by WestEgg on Jun 28, 2014 11:41 am • linkreport

Has anyone seriously looked at the controlling the cost side of road construction/repair? Road contractors have a public reputation in some areas of colluding to limit competition--is this a valid concern? Have prices per mile to build/maintain roads fallen with automation and new methods? With most rights of way already bought and paid for, one would hope that repair costs should be falling like prices for computer memory.

by shunpike mike on Jun 29, 2014 10:37 am • linkreport

The proposal for ending Saturday mail delivery came from USPS

True, but Boehner I believe proposed this as a way to pay for propping up the HTF.

The gas tax is technically not a user fee for roads. It is a user fee for gasoline. That's a nice proxy for a gas tax, with the added benefit of taxing polluters most, but clearly people can use the road (cyclists, electric car owners, etc...) without paying the fee. And others pay the fee (ATV drivers) without necessarily using the road. And still other drivers use a lot more gas per mile of road (Hummer drivers) than others do (Prius drivers). I don't have a problem with any of that, but it does mean it's not a user fee. VMT would be, but until electric car use goes above 5-10% I don't see a need to make the switch.

by David C on Jun 30, 2014 12:09 am • linkreport

...proxy for a road tax...

by David C on Jun 30, 2014 12:09 am • linkreport

It should also be pointed out that, in addition to most Republicans, the current administration is also opposed to raising the gas tax.

I think it is just taken as such a (false) "article of faith" that we can't raise the gas tax, that most DC policymakers are reflexively opposed to it. Then, when all the other solutions seem just as painful and exceedingly ineffective, people like Blumenauer, Murphy, and Corker just face up to the reality.

by John on Jun 30, 2014 9:17 am • linkreport

I agree that a gas tax is a (reasonable) proxy for a road user fee and not a true user fee itself. But, the author of the What To Call the Gas Tax article had a different set of arguments which were totally bogus. He was arguing that since purchasing gas is a necessity and not optional, it's not a user fee. Or, that since we can't choose exactly how the gas tax is spent, it's not a user fee.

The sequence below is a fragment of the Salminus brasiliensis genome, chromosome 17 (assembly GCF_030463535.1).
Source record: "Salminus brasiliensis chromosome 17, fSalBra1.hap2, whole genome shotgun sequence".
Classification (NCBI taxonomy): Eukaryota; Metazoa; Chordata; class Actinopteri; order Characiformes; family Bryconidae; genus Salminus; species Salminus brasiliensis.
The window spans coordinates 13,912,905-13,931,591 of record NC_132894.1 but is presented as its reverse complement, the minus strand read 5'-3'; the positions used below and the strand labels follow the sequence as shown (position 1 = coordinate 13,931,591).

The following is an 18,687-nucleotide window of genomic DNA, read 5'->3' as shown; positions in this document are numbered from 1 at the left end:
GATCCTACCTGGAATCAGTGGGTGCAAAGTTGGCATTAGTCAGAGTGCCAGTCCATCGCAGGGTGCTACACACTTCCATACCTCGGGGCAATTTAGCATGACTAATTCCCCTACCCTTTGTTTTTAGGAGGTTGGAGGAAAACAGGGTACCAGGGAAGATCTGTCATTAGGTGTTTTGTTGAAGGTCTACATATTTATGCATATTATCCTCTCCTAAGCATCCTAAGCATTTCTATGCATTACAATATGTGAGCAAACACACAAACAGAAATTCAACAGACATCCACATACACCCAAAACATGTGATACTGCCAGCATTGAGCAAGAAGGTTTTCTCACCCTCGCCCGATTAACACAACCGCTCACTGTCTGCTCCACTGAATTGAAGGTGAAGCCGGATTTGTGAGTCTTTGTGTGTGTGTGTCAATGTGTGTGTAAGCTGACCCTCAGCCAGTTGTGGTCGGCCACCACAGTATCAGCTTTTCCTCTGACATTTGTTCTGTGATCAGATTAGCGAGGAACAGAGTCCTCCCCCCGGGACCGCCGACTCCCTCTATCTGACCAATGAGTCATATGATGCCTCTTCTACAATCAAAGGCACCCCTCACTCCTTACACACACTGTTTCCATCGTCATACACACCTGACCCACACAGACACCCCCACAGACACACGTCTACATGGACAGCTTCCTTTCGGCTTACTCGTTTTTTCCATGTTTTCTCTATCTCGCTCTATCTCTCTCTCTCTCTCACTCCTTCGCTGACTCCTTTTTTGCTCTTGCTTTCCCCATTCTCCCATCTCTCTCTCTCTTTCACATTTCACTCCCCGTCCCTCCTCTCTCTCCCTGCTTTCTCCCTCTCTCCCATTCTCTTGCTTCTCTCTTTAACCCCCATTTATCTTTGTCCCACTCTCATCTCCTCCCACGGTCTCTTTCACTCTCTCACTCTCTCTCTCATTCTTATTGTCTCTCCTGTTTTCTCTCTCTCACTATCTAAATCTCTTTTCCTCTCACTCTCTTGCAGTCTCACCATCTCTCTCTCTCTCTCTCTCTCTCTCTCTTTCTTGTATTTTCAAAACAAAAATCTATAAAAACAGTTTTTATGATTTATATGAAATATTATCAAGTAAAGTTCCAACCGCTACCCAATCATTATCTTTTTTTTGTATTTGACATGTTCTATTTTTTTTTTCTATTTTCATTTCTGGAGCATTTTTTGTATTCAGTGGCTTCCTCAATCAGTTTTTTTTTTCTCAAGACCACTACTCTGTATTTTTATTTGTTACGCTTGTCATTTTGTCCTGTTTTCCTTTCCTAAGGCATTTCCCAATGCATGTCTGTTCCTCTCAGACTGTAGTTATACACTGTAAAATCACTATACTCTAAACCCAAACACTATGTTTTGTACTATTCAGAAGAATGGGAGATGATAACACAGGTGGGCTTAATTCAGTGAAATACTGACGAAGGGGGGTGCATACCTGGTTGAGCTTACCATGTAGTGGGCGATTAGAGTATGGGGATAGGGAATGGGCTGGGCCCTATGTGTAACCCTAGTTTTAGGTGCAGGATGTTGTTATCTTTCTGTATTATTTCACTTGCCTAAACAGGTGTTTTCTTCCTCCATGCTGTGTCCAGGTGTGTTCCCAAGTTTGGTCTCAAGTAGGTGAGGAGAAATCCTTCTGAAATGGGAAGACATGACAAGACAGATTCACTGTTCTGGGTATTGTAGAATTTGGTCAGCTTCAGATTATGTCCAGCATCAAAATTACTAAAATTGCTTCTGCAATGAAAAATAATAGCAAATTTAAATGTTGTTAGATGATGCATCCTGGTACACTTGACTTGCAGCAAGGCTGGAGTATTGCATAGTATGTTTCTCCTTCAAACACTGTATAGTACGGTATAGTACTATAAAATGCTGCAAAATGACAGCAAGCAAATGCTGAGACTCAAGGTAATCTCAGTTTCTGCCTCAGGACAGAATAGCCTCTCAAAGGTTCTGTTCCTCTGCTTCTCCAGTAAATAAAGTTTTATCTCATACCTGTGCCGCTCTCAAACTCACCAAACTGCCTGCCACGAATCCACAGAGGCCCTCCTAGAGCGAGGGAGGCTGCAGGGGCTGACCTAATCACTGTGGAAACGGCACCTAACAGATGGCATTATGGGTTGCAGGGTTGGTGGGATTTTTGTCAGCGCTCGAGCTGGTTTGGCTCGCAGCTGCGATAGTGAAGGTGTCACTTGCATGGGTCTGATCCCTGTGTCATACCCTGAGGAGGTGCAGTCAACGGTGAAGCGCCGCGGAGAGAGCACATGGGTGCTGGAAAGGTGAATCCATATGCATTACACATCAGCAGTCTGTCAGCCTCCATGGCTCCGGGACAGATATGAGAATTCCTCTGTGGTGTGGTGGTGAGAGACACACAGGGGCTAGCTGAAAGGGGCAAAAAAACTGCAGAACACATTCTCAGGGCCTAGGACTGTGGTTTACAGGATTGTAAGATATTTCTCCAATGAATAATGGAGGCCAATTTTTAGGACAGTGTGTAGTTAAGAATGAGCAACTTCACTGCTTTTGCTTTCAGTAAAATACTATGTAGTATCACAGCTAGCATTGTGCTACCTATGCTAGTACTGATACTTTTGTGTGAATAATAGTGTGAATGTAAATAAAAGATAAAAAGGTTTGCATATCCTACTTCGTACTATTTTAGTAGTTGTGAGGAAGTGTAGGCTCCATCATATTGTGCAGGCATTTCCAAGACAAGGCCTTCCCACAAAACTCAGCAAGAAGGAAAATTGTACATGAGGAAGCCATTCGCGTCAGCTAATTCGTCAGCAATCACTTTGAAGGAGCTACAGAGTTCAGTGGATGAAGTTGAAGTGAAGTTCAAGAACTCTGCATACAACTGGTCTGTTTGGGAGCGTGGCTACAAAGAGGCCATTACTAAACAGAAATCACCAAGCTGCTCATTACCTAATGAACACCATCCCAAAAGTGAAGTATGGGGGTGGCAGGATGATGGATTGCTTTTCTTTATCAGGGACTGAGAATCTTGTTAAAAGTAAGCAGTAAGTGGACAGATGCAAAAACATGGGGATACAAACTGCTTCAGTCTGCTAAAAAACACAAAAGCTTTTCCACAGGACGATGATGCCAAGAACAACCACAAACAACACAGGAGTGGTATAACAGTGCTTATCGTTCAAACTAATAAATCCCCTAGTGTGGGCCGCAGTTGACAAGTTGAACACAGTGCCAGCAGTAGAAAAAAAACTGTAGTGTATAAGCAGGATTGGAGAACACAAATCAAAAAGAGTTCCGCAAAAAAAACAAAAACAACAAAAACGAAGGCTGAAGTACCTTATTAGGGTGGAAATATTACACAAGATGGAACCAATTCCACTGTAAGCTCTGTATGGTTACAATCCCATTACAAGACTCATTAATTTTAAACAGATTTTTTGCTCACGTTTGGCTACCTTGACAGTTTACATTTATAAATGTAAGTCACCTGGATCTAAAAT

by Falls Church on Jun 30, 2014 10:44 am • linkreport

We should acknowledge that 'General Fund bailout' is deficit spending. Is it reasonable to have the nation enter long-term debt for what are ofter local or subregional transportation projects? Such projects have useful lives that are shorter than the debt service.

by John on Jul 3, 2014 9:17 am • linkreport

Is it reasonable to have the nation enter long-term debt for what are ofter local or subregional transportation projects?

If the project is worth doing, then yes. There's a reason we have a federal government and a federal transportation policy and that's that a coordinated transportation system is good for the country as a whole. It even has defense implications. As for long-term debt, right now the federal government is basically borrowing money for free, so who better to do the borrowing. We should limit our debt, but deficit spending is actually a smart thing to do on average. I don't know the number, but we should probably average a low amount of deficit spending every year - like 1% of GDP.

Of course, we could always raise taxes back to the late 90's level when we had a surplus.

by David C on Jul 3, 2014 9:46 am • linkreport

Also consider the increased usage of Hybrids, and the fact that vehicle MPG has increased. Not as much gasoline and diesel is being used and the taxes collected as a percentage of miles driven over these same roads has dropped. How do you tax a Prius, or any Hybrid, for road usage, when they use little or no gas? There must be a better system of paying for maintenance. Maybe the imbedded GPS monitors that have been discussed could be implemented in a way to "bill" users for miles driven, rather than pump taxes, with deductions for work related miles etc.. TImes are a changing.

by Mr. Max on Jul 4, 2014 2:26 pm • linkreport